Use this URL to cite or link to this record in EThOS: http://ethos.bl.uk/OrderDetails.do?uin=uk.bl.ethos.658840
Title: Three essays on firm default risk, executive compensation and institutional investors
Author: Chen, Jie
Awarding Body: University of Bristol
Current Institution: University of Bristol
Date of Award: 2014
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Abstract:
The thesis is arranged as three topics. The first topic is a joint work with my supervisor Paula Hill. We compare diverse measures of default risk (including both academic models and credit ratings) before examining its relationship with stock returns. The second topic is a joint work with my supervisors Neslihan Ozkan and Paula Hill and we examine the relationship between firm default risk and executive compensation. The third topic is a sole authored work in which I provide more evidence that correlated overpayments of CEOs and directors are symptomatic of agency problems related to cronyism. Cronyism is a term used to describe a phenomenon in which directors do not protect the interests of shareholders and choose to collude with the CEO for private benefits (Brick et al., 2006). In the first essay, we find considerable variation in the mean probability of default across our academic models. The correlations between the measures of default risk are significant at a 1 % level and yet tend to be less than 50%. The rating-based measures of default risk (i.e. S&P's and Moody's ratings) are highly correlated with each other (0.962) but have a maximum correlation of 0.498 with the academic models. Moreover, we show that different assumptions can lead to divergent assessments of default risk even where default risk measures appear similar theoretically, such as those based on the theories of Black and Scholes (1973) and Merton (1974). Nonetheless, we find that the relationship between stock returns and diverse measures of default risk tends to be consistent. Default risk is a significant determinant of stock returns with a "hump backed" relationship, as predicted by Garlappi and Yan (20 11). This relationship holds even after controlling for very high default risk firms, which contrasts with the findings of Avramov et al. (2009) that the relationship between stock returns and default risk is driven by firms with low credit quality. Given the reasonable consistency in the observed relationship between stock returns and diverse measures of default risk, we find little evidence that differences in the conclusions of The thesis is arranged as three topics. The first topic is a joint work with my supervisor Paula Hill. We compare diverse measures of default risk (including both academic models and credit ratings) before examining its relationship with stock returns. The second topic is a joint work with my supervisors Neslihan Ozkan and Paula Hill and we examine the relationship between firm default risk and executive compensation. The third topic is a sole authored work in which I provide more evidence that correlated overpayments of CEOs and directors are symptomatic of agency problems related to cronyism. Cronyism is a term used to describe a phenomenon in which directors do not protect the interests of shareholders and choose to collude with the CEO for private benefits (Brick et aI., 2006). In the first essay, we find considerable variation in the mean probability of default across our academic models. The correlations between the measures of default risk are significant at a 1 % level and yet tend to be less than 50%. The rating-based measures of default risk (i.e. S&P's and Moody's ratings) are highly correlated with each other (0.962) but have a maximum correlation of 0.498 with the academic models. Moreover, we show that different assumptions can lead to divergent assessments of default risk even where default risk measures appear similar theoretically, such as those based on the theories of Black and Scholes (1973) and Merton (1974). Nonetheless, we find that the relationship between stock returns and diverse measures of default risk tends to be consistent. Default risk is a significant determinant of stock returns with a "hump backed" relationship, as predicted by Garlappi and Yan (20 11). This relationship holds even after controlling for very high default risk firms, which contrasts with the findings of A vramov et al. (2009) that the relationshi p between stock returns and default risk is driven by firms with low credit quality. Given the reasonable consistency in the observed relationship between stock returns and diverse measures of default risk, we find little evidence that differences in the conclusions of performance. However, these effects of excess compensation on CEO turnover are mitigated by total institutional ownership. In addition, as institutional ownership increases, the positive effect of director compensation on CEO cash compensation is also significantly reduced. FUlther, in firms with high levels of institutional ownership the negative impact of excess compensation on firm performance is weakened. The fact that external monitoring by institutional investors mitigates the effects of excess compensation means the excess compensation of directors and CEOs is at least partly due to agency problems.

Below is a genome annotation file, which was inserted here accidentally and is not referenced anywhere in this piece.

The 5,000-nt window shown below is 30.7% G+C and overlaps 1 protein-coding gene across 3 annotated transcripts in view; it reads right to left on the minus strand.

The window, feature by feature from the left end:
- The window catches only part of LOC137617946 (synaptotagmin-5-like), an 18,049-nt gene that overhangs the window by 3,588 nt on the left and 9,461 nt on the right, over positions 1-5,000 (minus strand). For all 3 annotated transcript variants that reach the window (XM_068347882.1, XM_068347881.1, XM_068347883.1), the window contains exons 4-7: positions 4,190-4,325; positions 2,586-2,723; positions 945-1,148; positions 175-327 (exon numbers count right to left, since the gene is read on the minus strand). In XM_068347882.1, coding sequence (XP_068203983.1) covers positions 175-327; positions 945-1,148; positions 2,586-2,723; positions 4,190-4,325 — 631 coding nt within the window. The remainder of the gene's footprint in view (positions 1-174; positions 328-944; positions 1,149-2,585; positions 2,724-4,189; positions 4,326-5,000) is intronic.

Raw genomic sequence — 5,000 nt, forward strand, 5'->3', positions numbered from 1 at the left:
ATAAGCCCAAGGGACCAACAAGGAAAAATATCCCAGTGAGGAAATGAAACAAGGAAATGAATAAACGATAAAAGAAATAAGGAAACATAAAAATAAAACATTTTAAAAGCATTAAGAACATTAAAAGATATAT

Supervisor: Not available Sponsor: Not available
Qualification Name: Thesis (Ph.D.) Qualification Level: Doctoral
EThOS ID: uk.bl.ethos.658840  DOI: Not available
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